The Japanese government is reported to be preparing to offer assistance to the America in getting its very fast train program off the ground. Literally.
The world's fastest trains use Maglev (Magnetic Levitation) technology to remove the frictional effects of wheels on track. With superconducting magnets suspending them above the track trains can shoot along at speeds closer to airplanes than traditional rail. The record speed for Japan's SCMaglev is 581km/h. The only commercially operating Maglev in Japan is a short urban route, where the technology was chosen for its quiet rather than speed, but more adventurous systems are under development.
Aside from the what is needed to accelerate (some of which can be retrieved with regenerative breaking) the energy required to move a train on the flat is to overcome friction and air resistance. Maintaining electromagnets at temperatures required to allow superconductivity requires less energy than would be lost at high speeds from friction. Moreover, maintenance costs are expected to be lower as wear and tear is removed.
With the development of high speed rail in the United States stalled the Japanese government hopes that waiving of the Maglev license fee will give the idea a boost, as well as allowing their own version to steal a march on Chinese and South Korean competitors.
The proposal is to use MaGLev to run trains from New York to Washington at speeds of close to 500km/h (300mph). Although maximum speeds are not as fast as air travel, the capacity to leave and arrive in the center of cities, and reduced need for screening, means that door to door travel would generally be much quicker than by plane.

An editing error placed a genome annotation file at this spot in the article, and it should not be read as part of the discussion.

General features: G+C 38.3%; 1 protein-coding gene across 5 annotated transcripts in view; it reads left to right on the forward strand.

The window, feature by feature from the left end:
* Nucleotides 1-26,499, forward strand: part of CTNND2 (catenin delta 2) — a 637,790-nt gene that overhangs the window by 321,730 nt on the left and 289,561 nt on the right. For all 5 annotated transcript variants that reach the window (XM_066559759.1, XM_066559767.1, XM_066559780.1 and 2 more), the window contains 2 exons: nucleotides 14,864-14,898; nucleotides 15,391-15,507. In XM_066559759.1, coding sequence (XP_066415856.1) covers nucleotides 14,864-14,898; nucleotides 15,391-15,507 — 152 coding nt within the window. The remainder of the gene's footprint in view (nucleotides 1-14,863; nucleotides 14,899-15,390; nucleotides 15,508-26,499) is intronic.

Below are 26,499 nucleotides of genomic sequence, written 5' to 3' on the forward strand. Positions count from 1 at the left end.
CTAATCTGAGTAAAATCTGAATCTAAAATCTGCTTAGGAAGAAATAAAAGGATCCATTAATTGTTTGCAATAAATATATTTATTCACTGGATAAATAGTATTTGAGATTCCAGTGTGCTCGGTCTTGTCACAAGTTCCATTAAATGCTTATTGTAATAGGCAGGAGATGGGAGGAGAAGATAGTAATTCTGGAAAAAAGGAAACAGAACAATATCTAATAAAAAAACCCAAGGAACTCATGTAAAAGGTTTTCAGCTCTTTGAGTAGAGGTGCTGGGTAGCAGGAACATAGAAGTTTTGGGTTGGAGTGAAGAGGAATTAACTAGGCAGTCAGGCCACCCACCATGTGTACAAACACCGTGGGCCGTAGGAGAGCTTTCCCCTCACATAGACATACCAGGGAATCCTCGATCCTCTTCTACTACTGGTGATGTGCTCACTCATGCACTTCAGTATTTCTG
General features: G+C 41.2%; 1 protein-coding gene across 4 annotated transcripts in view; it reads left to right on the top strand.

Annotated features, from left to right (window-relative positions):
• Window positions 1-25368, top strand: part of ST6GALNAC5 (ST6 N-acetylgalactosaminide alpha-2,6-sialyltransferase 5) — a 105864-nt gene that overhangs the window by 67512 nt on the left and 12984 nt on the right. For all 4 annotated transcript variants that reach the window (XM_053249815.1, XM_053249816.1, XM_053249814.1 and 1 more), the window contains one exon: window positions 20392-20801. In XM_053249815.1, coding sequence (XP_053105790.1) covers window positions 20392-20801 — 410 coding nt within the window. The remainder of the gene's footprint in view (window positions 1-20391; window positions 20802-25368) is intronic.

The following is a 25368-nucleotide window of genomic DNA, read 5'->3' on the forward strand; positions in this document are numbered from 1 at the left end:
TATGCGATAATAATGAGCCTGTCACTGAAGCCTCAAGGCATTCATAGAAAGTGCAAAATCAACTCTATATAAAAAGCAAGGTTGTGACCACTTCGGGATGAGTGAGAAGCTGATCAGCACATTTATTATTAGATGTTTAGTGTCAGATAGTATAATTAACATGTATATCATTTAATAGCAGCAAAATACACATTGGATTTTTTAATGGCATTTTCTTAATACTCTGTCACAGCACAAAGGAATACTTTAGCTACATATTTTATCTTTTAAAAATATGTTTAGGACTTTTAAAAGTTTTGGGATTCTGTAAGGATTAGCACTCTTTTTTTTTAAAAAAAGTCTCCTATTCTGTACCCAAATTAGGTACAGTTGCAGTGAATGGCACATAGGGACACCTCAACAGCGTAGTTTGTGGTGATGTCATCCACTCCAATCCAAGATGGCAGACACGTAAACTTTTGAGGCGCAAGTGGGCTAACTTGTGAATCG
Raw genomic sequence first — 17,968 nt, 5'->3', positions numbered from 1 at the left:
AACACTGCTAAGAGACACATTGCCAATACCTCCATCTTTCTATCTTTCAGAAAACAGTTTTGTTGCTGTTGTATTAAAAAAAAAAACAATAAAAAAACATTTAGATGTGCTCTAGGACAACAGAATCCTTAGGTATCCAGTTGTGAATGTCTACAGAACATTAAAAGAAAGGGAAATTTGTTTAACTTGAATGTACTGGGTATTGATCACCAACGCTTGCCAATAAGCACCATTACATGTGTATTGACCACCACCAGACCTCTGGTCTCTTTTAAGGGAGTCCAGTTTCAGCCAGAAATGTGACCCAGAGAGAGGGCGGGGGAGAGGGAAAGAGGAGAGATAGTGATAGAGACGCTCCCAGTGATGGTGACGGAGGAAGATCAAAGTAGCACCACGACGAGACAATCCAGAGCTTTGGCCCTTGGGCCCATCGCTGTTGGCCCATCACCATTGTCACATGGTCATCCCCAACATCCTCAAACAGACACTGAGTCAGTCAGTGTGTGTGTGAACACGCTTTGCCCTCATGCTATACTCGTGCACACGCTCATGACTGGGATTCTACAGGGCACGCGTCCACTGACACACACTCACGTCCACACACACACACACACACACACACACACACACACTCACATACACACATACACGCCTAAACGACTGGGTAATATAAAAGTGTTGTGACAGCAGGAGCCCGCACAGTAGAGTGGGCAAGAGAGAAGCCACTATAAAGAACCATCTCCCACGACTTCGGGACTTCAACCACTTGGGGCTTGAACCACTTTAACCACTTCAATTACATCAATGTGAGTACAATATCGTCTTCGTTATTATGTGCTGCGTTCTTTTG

MagLev technology is currently hugely expensive. The Nagoya-Tokyo-Osaka plan is expected to cost US$112 billion to run 900km (550 miles). However, its supporters argue that, as with so many other technologies, the cost will come down as more lines are built. Congressional Republicans, on the other hand, have been staunchly opposed to funding more modest high speed rail plans and aren't likely to be swayed by the offer towards passing the federal money needed to make a project like this happen. Indeed, so politicized has rail become that Republicans at state level are blocking train lines even when the federal government is putting up almost 90% of the cost.
Preparatory to the announcement the Japanese Prime Minister Shinto Abe took US ambassador Caroline Kennedy to experience the test track.